On July 30, an attacker targeted several Curve Finance liquidity pools due to a vulnerability in the Vyper programming language (versions 0.2.15, 0.2.16, and 0.3.0) designed for the Ethereum Virtual Machine (EVM). The flaw caused a malfunction in the reentrancy lock, leading to the draining of millions of dollars from four Curve pools: aETH/ETH, msETH/ETH, pETH/ETH, and CRV/ETH.
The vulnerability raised concerns about its impact on other protocols, risking nearly $100 million worth of digital assets.
However, centralized exchange price feeds played a crucial role in preventing the collapse of the CRV token’s price in the DeFi market. While decentralized exchanges reported a CRV price of $0.086, centralized exchanges (CEXs) traded it at $0.60, demonstrating a significant difference in pricing.
Curve pools relied on Chainlink’s oracle system, which incorporated various price feeds, including those from centralized exchanges, to play a vital role in preventing a complete collapse of Curve Finance.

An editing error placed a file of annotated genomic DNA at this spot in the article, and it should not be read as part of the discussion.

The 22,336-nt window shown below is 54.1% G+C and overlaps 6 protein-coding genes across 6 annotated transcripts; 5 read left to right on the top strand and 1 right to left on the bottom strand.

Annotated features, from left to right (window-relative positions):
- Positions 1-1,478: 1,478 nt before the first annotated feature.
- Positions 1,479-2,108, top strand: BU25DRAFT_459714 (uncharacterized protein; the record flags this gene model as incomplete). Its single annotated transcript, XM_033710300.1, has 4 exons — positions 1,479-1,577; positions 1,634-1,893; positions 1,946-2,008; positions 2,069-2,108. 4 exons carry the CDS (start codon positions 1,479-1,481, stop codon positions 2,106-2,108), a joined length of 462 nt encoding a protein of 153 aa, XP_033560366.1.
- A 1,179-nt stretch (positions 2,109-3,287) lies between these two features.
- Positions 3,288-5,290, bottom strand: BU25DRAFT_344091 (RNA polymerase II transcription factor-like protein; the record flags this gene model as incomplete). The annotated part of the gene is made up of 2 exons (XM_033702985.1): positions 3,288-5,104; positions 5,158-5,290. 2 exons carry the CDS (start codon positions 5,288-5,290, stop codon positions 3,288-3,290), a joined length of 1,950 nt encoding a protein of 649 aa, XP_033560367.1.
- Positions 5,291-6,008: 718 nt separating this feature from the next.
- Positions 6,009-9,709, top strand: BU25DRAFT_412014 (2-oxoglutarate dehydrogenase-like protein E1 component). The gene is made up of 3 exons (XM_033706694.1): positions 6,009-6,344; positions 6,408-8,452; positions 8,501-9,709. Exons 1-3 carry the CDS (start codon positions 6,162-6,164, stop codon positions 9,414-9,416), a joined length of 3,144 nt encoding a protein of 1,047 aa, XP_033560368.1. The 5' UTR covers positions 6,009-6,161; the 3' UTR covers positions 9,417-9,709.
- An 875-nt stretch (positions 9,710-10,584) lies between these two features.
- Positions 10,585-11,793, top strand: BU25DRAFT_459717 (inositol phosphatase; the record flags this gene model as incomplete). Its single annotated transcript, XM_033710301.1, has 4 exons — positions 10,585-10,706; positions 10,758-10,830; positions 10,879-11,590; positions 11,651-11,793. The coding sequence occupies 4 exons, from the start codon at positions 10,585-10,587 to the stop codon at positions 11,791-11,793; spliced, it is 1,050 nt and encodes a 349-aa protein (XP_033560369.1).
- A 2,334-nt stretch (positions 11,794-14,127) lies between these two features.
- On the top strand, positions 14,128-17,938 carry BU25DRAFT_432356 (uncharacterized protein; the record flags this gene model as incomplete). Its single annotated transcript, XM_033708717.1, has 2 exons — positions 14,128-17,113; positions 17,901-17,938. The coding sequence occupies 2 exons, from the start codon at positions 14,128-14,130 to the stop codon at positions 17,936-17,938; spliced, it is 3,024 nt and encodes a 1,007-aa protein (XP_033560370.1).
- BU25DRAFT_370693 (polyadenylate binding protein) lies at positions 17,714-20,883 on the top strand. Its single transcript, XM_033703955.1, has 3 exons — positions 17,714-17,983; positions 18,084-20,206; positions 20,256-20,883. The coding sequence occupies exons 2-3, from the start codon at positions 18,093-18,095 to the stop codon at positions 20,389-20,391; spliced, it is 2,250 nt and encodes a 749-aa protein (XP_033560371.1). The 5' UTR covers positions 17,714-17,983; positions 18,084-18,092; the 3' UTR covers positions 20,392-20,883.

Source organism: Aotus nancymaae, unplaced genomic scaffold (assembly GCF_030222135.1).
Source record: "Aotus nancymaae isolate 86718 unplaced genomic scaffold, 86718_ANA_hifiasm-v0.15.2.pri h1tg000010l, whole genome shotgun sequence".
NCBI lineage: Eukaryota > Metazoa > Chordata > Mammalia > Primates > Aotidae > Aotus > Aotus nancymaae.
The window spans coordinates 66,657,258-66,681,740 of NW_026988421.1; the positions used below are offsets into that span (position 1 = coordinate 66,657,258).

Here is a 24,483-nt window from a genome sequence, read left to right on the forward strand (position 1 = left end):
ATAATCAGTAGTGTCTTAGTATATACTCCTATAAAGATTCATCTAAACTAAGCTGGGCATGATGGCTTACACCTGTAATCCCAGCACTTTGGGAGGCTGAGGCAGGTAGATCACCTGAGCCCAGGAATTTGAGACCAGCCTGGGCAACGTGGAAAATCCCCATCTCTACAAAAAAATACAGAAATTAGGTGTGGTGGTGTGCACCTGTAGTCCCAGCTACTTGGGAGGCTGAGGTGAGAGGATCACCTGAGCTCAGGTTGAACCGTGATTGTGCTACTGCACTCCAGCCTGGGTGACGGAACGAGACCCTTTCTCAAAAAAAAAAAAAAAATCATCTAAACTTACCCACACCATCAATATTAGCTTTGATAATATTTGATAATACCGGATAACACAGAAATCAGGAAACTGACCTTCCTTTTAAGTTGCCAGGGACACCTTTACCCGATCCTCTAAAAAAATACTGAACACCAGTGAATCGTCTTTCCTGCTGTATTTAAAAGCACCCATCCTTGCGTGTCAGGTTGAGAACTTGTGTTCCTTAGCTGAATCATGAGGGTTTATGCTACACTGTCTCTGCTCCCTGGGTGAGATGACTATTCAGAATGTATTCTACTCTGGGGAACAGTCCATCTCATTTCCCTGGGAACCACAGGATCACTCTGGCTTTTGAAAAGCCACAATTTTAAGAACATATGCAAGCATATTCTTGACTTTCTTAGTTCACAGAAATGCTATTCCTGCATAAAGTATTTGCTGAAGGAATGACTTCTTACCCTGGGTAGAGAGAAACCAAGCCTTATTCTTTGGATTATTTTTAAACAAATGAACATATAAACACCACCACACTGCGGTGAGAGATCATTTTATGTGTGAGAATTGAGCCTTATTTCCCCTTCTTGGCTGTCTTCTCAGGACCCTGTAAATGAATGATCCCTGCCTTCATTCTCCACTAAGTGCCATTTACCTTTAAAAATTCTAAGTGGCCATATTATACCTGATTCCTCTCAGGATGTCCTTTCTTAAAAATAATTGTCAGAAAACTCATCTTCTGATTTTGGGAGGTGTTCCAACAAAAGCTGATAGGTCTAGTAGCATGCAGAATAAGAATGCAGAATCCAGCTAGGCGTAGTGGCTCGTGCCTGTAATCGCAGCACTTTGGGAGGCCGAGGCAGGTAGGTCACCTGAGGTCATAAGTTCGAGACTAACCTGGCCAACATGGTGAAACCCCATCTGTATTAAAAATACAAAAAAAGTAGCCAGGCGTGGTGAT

Binance CEO Changpeng Zhao observed the incident and found it ironic that a CEX price feed saved the DeFi protocol, given the criticism centralised exchanges face within the DeFi community. Zhao reassured that the Vyper vulnerability had no impact on Binance, as they promptly updated their code to the latest version, emphasizing the importance of code library upgrades for robust security.
Experts believe the Vyper code bug has existed for at least 1.5 years, and the attacker seemed to have meticulously studied the release history to exploit a protocol. A Vyper program contributor on Twitter suggested the possibility of state-sponsored involvement in the attack, citing the investment of time and resources in the exploit.